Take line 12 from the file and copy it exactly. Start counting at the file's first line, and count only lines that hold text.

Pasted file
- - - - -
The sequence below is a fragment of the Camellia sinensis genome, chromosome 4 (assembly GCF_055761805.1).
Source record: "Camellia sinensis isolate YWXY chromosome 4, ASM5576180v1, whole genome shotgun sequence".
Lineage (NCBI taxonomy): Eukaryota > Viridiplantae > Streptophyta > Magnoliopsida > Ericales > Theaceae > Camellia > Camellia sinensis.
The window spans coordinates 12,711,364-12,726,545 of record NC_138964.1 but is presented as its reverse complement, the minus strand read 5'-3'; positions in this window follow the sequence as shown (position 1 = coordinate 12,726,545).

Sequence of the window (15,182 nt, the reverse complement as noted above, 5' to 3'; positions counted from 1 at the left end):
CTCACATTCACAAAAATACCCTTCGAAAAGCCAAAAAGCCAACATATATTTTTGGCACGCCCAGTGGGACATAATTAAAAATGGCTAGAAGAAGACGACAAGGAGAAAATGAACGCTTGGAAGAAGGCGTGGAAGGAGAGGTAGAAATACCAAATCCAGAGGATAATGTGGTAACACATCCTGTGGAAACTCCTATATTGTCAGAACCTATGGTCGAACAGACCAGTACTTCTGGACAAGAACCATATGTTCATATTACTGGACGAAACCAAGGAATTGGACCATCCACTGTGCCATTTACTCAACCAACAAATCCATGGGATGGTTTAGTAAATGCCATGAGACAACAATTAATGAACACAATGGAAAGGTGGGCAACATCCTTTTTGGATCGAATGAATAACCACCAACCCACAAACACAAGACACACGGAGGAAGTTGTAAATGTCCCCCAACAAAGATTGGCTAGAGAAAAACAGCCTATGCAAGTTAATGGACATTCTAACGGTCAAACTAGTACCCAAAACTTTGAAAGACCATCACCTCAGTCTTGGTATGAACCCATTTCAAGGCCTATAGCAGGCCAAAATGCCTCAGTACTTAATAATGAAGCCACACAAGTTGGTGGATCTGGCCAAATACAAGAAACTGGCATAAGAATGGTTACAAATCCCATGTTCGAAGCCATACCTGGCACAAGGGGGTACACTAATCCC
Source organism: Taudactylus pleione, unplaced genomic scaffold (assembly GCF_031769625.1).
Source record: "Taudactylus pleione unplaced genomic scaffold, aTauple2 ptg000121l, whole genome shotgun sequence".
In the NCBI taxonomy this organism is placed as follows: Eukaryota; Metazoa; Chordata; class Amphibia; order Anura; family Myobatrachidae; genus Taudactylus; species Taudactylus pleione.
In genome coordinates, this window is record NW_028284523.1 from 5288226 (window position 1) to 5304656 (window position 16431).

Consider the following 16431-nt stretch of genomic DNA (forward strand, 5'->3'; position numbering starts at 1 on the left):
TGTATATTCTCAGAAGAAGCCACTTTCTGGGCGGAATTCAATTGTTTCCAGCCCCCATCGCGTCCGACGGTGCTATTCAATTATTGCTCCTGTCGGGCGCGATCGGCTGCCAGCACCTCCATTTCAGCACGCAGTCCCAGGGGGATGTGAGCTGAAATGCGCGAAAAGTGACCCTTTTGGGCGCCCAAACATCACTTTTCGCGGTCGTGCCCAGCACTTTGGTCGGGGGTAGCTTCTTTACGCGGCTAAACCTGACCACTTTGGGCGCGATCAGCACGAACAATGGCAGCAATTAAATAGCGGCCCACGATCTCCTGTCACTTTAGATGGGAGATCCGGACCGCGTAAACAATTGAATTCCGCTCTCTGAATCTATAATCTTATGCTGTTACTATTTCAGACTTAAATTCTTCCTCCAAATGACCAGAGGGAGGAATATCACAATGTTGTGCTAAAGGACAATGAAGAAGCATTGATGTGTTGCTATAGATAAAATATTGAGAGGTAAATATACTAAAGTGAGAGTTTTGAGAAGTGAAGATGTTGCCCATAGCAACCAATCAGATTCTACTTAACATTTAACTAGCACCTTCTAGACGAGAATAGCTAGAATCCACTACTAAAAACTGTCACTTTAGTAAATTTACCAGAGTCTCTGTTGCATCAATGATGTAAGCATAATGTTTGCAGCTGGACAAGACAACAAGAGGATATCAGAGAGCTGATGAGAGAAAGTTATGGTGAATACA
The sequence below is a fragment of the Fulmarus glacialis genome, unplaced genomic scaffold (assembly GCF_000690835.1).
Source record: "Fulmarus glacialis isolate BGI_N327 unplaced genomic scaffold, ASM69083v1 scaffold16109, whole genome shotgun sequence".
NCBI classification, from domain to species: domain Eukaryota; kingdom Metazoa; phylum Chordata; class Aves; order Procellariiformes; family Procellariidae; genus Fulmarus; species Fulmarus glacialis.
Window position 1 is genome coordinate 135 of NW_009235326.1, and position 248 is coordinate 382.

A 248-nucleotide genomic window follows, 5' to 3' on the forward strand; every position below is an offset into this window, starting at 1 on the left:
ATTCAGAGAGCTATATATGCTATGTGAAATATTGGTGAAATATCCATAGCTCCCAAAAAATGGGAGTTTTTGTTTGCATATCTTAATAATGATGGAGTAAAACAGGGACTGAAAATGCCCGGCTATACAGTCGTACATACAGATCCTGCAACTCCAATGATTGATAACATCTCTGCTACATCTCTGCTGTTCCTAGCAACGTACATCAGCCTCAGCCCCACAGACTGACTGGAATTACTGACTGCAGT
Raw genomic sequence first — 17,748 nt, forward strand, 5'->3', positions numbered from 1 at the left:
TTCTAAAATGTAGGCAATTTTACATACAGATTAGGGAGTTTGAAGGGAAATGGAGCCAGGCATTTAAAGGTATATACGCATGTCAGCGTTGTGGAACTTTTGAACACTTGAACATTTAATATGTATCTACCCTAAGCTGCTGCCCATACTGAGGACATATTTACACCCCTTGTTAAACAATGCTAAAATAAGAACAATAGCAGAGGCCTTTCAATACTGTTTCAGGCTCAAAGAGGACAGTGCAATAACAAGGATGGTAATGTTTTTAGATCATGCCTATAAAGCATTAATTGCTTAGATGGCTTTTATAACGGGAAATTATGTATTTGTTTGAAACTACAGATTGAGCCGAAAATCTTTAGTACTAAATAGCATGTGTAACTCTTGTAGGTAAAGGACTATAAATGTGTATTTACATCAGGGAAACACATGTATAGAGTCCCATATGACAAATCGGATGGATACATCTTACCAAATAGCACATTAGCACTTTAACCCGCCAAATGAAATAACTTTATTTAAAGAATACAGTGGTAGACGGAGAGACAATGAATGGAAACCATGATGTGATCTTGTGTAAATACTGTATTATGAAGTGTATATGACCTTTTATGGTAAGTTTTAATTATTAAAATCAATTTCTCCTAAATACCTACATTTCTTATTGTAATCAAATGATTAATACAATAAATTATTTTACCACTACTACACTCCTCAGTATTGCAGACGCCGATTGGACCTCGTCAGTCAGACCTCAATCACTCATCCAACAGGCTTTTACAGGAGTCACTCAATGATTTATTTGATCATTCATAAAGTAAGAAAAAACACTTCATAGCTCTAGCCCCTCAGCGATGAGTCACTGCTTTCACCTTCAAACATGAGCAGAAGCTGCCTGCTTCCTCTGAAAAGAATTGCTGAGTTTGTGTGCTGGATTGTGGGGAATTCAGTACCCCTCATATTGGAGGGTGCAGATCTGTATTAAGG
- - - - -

TGTATATTCTCAGAAGAAGCCACTTTCTGGGCGGAATTCAATTGTTTCCAGCCCCCATCGCGTCCGACGGTGCTATTCAATTATTGCTCCTGTCGGGCGCGATCGGCTGCCAGCACCTCCATTTCAGCACGCAGTCCCAGGGGGATGTGAGCTGAAATGCGCGAAAAGTGACCCTTTTGGGCGCCCAAACATCACTTTTCGCGGTCGTGCCCAGCACTTTGGTCGGGGGTAGCTTCTTTACGCGGCTAAACCTGACCACTTTGGGCGCGATCAGCACGAACAATGGCAGCAATTAAATAGCGGCCCACGATCTCCTGTCACTTTAGATGGGAGATCCGGACCGCGTAAACAATTGAATTCCGCTCTCTGAATCTATAATCTTATGCTGTTACTATTTCAGACTTAAATTCTTCCTCCAAATGACCAGAGGGAGGAATATCACAATGTTGTGCTAAAGGACAATGAAGAAGCATTGATGTGTTGCTATAGATAAAATATTGAGAGGTAAATATACTAAAGTGAGAGTTTTGAGAAGTGAAGATGTTGCCCATAGCAACCAATCAGATTCTACTTAACATTTAACTAGCACCTTCTAGACGAGAATAGCTAGAATCCACTACTAAAAACTGTCACTTTAGTAAATTTACCAGAGTCTCTGTTGCATCAATGATGTAAGCATAATGTTTGCAGCTGGACAAGACAACAAGAGGATATCAGAGAGCTGATGAGAGAAAGTTATGGTGAATACA